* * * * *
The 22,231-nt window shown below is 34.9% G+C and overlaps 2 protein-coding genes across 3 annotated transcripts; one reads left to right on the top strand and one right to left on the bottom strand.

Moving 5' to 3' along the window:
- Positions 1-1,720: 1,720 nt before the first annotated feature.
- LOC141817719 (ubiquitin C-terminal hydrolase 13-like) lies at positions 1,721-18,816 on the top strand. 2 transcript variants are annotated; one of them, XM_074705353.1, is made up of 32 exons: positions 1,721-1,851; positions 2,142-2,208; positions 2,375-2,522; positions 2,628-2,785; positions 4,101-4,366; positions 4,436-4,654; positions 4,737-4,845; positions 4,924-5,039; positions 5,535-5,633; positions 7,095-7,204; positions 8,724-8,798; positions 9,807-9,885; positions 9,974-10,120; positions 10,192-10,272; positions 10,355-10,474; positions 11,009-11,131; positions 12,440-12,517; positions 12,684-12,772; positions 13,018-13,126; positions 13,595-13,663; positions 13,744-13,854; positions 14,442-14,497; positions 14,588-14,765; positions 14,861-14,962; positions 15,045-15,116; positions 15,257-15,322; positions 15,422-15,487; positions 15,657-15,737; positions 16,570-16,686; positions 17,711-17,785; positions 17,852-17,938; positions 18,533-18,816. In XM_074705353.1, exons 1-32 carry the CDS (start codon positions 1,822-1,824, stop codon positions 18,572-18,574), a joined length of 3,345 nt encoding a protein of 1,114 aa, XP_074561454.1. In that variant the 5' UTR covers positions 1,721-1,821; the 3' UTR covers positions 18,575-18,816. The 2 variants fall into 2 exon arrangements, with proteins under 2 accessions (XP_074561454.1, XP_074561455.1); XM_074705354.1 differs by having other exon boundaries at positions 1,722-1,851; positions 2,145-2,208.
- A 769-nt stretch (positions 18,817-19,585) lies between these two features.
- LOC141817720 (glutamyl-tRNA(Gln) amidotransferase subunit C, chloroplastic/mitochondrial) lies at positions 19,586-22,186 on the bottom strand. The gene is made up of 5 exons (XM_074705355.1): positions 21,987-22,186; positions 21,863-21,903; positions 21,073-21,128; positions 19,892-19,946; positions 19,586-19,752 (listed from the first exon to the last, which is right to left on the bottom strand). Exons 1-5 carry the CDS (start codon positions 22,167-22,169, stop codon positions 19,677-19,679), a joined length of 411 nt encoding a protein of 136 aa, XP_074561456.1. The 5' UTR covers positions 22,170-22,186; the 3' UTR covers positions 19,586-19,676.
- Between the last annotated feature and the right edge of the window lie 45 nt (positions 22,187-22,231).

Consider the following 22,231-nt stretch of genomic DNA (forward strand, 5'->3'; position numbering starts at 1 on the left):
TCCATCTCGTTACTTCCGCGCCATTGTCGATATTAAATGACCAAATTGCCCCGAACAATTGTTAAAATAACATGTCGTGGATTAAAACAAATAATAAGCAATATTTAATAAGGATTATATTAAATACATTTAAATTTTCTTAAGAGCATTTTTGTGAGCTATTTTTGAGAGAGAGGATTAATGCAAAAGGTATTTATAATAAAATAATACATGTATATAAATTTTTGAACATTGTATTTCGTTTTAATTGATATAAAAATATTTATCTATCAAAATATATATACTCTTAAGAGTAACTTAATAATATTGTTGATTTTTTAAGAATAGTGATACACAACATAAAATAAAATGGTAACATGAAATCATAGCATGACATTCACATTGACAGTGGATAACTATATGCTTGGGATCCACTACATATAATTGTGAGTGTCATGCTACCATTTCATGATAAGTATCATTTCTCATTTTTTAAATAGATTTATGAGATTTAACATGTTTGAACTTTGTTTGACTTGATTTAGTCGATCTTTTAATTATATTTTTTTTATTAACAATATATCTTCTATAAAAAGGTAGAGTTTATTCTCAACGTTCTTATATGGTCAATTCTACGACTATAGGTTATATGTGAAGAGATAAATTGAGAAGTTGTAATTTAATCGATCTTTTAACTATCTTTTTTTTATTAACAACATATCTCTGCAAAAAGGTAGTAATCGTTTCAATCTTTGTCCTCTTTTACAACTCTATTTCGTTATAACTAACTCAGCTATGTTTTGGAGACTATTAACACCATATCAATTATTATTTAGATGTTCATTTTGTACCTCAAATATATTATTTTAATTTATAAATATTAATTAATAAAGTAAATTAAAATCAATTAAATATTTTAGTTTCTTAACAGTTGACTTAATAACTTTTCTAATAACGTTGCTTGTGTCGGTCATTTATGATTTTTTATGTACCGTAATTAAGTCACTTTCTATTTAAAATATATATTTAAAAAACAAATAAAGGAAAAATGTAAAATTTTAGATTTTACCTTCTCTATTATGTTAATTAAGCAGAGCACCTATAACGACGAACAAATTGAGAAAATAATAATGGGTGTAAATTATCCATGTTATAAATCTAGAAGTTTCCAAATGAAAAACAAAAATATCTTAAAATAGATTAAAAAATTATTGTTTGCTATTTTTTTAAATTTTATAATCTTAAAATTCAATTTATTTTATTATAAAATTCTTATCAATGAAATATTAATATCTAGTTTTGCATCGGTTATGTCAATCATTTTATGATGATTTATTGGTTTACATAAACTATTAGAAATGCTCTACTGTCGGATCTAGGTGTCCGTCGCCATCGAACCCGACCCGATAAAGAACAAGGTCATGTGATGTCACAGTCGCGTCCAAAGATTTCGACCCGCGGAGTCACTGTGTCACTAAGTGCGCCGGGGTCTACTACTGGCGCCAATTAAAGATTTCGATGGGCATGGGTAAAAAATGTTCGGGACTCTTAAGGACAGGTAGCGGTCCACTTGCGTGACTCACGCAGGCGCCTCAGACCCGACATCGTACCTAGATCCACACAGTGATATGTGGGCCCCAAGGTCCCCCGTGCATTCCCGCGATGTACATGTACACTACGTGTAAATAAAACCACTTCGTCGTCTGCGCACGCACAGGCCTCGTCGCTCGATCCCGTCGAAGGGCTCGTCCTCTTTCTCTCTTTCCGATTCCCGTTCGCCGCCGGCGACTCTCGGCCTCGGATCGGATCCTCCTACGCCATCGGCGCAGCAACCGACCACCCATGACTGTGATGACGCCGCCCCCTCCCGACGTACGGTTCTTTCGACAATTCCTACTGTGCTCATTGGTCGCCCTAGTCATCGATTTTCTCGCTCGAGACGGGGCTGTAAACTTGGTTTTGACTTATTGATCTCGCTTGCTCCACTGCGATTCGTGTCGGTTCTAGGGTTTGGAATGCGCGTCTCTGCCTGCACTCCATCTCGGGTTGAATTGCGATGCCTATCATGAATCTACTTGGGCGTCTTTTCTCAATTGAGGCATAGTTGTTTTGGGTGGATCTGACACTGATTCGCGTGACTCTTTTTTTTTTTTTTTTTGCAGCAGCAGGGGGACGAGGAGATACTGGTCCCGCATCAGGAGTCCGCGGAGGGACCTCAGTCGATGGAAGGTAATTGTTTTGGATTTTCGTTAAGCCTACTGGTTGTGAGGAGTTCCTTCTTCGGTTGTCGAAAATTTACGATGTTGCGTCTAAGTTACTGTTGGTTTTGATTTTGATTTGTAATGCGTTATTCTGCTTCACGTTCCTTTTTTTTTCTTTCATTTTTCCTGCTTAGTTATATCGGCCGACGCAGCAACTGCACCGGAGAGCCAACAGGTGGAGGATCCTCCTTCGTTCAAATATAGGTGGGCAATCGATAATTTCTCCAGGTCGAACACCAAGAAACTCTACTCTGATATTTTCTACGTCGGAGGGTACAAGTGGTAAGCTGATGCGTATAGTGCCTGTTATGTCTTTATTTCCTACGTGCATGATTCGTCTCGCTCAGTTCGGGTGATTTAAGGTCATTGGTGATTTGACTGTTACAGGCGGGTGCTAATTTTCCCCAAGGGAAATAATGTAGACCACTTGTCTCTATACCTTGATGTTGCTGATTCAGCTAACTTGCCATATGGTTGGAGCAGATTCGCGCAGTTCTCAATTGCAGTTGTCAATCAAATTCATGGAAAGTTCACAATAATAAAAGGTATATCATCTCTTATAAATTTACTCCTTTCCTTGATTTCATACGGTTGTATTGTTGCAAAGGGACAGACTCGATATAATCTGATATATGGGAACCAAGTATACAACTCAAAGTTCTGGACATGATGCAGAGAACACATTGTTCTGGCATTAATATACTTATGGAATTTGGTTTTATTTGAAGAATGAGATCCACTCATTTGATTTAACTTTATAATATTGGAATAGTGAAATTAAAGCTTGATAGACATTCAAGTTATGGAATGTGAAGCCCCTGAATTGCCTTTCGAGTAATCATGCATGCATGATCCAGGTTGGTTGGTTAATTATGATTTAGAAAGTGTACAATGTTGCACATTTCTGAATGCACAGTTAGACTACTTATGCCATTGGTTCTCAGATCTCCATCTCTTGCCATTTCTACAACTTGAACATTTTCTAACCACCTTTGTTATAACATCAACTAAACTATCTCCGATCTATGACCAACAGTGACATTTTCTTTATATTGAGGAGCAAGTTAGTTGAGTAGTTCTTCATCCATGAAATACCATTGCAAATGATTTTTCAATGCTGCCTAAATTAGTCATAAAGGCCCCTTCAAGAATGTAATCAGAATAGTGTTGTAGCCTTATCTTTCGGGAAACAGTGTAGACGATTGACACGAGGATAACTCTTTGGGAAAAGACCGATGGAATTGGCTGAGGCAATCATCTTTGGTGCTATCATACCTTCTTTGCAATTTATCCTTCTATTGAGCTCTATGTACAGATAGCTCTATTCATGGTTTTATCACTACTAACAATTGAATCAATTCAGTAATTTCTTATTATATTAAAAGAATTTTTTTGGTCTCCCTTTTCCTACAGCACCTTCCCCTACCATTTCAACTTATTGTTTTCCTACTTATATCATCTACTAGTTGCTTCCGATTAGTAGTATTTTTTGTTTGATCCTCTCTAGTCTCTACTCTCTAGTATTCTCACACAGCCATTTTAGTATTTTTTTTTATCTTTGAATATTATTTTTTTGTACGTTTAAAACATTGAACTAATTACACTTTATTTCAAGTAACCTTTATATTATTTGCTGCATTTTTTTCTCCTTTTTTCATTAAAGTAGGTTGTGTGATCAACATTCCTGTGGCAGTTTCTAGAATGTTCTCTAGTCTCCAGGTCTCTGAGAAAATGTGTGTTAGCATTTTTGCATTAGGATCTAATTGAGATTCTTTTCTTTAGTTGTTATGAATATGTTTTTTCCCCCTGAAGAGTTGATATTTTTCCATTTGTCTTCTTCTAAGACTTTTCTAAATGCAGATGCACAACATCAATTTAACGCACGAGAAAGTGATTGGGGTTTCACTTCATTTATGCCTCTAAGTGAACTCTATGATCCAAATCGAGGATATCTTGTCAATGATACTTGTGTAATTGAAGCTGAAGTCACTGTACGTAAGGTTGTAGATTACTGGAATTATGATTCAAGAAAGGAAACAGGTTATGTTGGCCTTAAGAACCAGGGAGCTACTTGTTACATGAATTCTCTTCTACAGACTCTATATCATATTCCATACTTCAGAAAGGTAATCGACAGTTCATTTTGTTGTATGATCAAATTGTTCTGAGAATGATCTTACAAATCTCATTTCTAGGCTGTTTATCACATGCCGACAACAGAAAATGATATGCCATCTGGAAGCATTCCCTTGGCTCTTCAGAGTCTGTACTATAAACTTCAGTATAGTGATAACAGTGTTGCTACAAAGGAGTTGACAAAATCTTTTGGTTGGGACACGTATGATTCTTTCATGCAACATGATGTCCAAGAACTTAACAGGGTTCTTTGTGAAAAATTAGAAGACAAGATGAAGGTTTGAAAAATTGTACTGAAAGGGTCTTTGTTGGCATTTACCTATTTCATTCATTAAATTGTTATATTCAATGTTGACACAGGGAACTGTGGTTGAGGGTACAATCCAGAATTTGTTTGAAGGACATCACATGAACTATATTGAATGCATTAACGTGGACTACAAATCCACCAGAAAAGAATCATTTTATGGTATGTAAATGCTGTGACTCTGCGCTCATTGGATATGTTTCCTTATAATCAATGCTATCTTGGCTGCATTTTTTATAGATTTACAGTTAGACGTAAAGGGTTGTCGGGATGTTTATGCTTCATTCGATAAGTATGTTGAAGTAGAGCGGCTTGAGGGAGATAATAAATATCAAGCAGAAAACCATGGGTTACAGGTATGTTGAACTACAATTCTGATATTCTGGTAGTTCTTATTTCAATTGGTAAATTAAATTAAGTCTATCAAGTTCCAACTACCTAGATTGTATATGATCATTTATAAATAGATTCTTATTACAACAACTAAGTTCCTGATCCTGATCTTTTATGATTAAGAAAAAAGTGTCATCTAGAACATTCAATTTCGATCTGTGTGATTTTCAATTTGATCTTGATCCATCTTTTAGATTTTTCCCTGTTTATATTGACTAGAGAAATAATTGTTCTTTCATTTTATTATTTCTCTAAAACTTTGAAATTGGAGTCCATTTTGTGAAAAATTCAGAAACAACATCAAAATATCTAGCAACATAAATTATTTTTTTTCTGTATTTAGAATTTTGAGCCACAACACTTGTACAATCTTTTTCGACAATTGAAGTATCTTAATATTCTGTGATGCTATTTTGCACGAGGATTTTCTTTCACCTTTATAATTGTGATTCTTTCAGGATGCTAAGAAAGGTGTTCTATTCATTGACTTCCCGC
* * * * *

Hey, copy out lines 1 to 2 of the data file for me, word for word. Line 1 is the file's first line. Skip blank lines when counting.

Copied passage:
The 22,231-nt window shown below is 34.9% G+C and overlaps 2 protein-coding genes across 3 annotated transcripts; one reads left to right on the top strand and one right to left on the bottom strand.

Moving 5' to 3' along the window: